UC San Diego
Semiconductor nanowires for future electronics : growth, characterization, device fabrication, and integration
- Author(s): Dayeh, Shadi A.
- et al.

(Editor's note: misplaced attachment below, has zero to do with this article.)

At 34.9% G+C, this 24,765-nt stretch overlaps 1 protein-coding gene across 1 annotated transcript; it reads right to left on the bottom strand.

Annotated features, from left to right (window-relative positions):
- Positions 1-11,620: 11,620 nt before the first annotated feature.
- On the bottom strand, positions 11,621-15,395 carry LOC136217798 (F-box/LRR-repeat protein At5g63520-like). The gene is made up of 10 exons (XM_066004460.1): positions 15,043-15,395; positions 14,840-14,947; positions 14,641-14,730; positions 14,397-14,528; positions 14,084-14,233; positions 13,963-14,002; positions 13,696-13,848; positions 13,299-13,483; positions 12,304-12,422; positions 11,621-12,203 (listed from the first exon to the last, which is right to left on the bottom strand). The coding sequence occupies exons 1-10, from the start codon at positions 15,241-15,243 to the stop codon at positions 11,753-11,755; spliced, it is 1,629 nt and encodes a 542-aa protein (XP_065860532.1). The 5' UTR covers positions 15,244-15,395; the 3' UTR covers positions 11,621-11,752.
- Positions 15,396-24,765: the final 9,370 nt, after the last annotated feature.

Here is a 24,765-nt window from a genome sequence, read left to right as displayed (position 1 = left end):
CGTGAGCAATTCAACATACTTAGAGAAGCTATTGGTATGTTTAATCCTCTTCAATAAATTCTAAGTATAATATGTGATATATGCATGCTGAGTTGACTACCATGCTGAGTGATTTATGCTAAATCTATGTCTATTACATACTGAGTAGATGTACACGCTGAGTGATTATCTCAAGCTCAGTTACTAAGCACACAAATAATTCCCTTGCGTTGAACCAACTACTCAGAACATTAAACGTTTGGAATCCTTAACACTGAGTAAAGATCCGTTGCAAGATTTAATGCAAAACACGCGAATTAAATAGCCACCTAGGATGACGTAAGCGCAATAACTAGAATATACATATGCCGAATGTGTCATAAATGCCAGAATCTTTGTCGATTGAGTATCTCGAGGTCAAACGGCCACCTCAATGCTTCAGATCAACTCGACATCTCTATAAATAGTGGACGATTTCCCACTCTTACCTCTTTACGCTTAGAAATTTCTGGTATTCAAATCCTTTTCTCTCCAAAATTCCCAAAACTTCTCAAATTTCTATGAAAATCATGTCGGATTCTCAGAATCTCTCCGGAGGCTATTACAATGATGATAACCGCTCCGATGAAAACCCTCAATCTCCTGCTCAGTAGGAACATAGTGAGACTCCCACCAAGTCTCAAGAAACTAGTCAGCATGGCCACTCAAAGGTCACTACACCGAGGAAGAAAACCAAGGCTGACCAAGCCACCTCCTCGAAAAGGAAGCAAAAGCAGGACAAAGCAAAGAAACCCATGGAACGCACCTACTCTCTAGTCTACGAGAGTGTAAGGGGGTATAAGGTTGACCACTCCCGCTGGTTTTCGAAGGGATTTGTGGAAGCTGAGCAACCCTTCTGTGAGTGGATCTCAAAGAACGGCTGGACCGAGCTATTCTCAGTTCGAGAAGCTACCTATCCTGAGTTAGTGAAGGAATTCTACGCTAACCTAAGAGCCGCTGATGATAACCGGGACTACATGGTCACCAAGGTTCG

This dissertation concerns with fundamental aspects of organo-metallic vapor phase epitaxy (OMVPE) of III-V semiconductor nanowires (NWs), and their structural and electrical properties inferred from a variety of device schemes. An historical perspective on the NW growth techniques and mechanisms, and an overview of demonstrated NW devices and their performance is summarized in chapter 1. In part I of the dissertation, OMVPE synthesis of InAs NWs on SiO₂/Si and InAs (111)B surfaces is discussed and their growth mechanism is resolved. Nucleation, evolution, and the role of Au nanoparticles in the growth of InAs NWs on SiO₂/Si surfaces are presented in chapter 2. Our results indicate that In droplets can lead to InAs NW growth and that Au nanoparticles are necessary for efficient AsH₃ pyrolysis. Chapter 3 discusses the key thermodynamic and kinetic processes that contribute to the InAs NW growth on InAs (111)B surfaces. Controversy in the interpretation of III-V NW growth is overviewed. Experimental evidence on the nucleation of InAs NWs from In droplets as well as the catalytic effect of Au nanoparticles on the InAs (111)B surfaces are described. NW cessation at high growth temperatures or at increased input molar V/III ratios is explained via a switch-over from vapor-liquid-solid (VLS) NW growth to vapor-solid thin film growth, in contrast to previous interpretation of vapor-solid-solid growth of III-V NWs. The substrate-NW adatom exchange is also treated, and experimental distinction of two NW growth regimes depending on this exchange is demonstrated for the first time. Our results indicate that when growing extremely uniform InAs NWs, solid-phase diffusion of In adatoms on the NW sidewalls is the dominant material incorporation process with surface diffusion lengths of ̃ 1 [mu]m. This understanding was further utilized for the growth of axial and radial InAs- InP heterostructure NWs. Polymorphism in III-V NW crystal structure is also discussed and growth conditions that lead to its observation are summarized. In part II of the dissertation, transport coefficient extraction, field-, diameter-, and surface state-dependent transport properties, and their correlation with crystal structure in InAs NWs is presented. Chapter 4 overviews the fabrication of top-gate InAs NW field-effect transistors (NWFETs), presents a model for accurate extraction of carrier mobility and carrier concentration from NWFETs, and demonstration of high electron mobility values in InAs NWs is illustrated. Chapter 5 describes the effects of surface states on transport properties and parameter extraction from InAs NWFETs. Mobility values in excess of 10000 cm²/V·s are obtained from measurements at slow gate voltage sweep rates at which charge balance in carrier capture and emission from interface states is achieved. Chapter 6 discusses scaling effects on the NW transport properties and provides experimental evidence of ballistic electron transport over length scales of ̃ 200 nm in InAs NWs at room temperature. Diameter-dependent mobility and free carrier concentration is observed and is attributed to Fermi energy pinning in the conduction band that leads to surface electron accumulation and enhanced surface scattering. Chapter 7 discusses direct correlation of InAs NW microstructures with their transport properties. Our results show that the distinct difference observed in the subthreshold characteristics between wurtzite and zinc blende InAs NWFETs is due to the presence of spontaneous polarization charges at the WZ }0001} plane interfaces with ZB segments. Numerical simulations point out that a polarization charge density of ̃ 10¹³ cm⁻² is required to surpass surface state induced electron accumulation and result in high Ion/Ioff ratios for the WZ NWFETs. Chapter 8 presents detailed experimental studies on the gate and source-drain field-dependent transport properties in InAs NWFETs. Mobility degradation at high injection fields is observed and is attributed to enhanced phonon scattering, which was verified through electro-thermal simulations and ex-situ transmission electron microscopy (TEM) and scanning TEM compositional studies on NWs exposed to high injection fields. Chapter 9 presents a novel scheme for III-V NW integration to the standard Si mainstream utilizing ion-cut induced transferred III-V layers to SiOv(2) /Si. Vertically integrated and electrically isolated III-V NWs on Si are achieved for the first time. Key challenges related to growth and implementation of vertical devices in future technology nodes are also summarized